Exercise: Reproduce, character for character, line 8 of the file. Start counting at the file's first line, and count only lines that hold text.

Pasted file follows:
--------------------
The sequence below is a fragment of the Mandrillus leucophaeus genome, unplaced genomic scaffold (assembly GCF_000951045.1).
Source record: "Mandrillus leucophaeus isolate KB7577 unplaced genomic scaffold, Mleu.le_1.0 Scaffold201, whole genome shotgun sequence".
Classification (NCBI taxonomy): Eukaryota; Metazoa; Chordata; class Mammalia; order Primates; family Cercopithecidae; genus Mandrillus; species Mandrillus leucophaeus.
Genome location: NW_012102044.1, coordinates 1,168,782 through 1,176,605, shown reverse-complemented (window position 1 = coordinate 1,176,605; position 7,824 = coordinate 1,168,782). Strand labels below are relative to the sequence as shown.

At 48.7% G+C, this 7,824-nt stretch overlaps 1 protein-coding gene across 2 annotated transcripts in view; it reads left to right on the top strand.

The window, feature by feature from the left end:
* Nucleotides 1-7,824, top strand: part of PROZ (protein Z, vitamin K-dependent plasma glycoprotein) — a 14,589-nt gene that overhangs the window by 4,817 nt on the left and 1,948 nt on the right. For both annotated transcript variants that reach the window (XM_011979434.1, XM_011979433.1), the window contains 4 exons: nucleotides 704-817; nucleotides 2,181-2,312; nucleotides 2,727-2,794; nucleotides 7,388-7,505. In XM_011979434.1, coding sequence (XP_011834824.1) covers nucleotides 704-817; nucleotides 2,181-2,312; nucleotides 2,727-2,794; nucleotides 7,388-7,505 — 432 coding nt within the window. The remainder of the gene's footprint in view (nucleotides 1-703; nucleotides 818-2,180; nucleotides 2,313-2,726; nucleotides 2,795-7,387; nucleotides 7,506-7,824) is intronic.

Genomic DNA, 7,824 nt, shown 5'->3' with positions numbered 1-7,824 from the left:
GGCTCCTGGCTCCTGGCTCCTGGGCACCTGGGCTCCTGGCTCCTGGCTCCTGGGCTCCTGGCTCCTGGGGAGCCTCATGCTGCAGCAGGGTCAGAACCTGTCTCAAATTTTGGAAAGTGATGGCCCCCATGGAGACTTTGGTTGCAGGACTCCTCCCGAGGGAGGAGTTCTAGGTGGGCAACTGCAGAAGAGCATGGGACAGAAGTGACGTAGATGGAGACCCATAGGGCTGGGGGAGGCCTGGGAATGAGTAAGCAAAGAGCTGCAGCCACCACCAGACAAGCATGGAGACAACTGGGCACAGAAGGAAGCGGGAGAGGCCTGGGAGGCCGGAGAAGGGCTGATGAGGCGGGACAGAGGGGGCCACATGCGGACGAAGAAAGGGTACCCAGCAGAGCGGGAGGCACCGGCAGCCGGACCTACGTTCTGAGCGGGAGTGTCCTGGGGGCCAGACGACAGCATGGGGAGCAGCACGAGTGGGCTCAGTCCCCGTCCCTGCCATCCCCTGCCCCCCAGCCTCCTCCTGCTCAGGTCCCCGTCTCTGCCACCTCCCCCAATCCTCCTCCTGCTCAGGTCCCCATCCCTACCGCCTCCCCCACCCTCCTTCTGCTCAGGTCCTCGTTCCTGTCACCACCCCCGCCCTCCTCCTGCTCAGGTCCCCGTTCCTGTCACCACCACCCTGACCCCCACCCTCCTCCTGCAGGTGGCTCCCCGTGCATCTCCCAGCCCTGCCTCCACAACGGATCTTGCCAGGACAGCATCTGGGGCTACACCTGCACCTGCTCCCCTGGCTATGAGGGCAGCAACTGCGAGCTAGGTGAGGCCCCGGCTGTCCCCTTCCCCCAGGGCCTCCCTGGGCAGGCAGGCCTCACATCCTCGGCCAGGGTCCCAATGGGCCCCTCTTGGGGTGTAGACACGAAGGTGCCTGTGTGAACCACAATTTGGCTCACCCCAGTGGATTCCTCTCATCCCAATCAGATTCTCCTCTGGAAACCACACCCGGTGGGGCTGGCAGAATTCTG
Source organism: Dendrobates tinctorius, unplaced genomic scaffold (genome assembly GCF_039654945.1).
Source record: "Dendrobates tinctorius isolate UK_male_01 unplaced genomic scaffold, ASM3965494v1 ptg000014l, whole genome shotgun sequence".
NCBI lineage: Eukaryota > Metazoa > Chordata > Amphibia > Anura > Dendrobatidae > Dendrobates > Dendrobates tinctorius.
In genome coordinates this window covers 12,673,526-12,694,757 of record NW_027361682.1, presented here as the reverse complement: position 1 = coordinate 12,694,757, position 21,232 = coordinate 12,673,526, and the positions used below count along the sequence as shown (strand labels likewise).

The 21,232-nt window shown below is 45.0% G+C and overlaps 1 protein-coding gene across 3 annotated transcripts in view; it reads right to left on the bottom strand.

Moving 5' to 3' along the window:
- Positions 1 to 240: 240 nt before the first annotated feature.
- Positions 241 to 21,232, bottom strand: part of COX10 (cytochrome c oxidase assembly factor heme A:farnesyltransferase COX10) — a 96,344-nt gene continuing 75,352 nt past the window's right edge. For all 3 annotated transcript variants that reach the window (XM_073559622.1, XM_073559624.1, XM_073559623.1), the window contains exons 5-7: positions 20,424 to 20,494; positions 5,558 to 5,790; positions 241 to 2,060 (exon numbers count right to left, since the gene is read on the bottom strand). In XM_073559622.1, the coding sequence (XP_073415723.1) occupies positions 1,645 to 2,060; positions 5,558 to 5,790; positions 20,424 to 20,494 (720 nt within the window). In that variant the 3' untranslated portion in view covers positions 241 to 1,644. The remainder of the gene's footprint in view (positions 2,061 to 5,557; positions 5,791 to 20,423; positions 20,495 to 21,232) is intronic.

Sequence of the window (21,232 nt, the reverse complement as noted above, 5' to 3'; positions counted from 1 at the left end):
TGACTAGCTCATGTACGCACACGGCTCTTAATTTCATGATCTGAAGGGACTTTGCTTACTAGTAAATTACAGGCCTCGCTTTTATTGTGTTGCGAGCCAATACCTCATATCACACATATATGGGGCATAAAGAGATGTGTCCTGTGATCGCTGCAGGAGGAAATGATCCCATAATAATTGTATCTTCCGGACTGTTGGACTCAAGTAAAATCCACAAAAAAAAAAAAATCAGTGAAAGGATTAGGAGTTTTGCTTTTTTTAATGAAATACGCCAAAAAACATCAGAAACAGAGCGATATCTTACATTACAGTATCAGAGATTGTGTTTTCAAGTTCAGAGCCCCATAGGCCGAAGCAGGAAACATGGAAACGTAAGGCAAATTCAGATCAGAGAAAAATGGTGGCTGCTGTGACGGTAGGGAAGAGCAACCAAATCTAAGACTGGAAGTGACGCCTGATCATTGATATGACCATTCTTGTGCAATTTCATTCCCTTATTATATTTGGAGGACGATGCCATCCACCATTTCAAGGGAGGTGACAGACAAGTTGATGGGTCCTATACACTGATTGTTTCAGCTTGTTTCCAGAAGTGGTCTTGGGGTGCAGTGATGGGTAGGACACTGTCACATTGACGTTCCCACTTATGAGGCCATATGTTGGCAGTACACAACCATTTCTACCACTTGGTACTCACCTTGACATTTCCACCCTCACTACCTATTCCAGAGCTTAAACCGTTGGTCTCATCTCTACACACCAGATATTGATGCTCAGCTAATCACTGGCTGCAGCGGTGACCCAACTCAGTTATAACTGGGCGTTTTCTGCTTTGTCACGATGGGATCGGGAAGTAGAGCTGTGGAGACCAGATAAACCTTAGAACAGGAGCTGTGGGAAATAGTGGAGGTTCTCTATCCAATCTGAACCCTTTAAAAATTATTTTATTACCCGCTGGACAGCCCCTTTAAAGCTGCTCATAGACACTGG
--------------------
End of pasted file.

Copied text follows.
Genomic DNA, 7,824 nt, shown 5'->3' with positions numbered 1-7,824 from the left: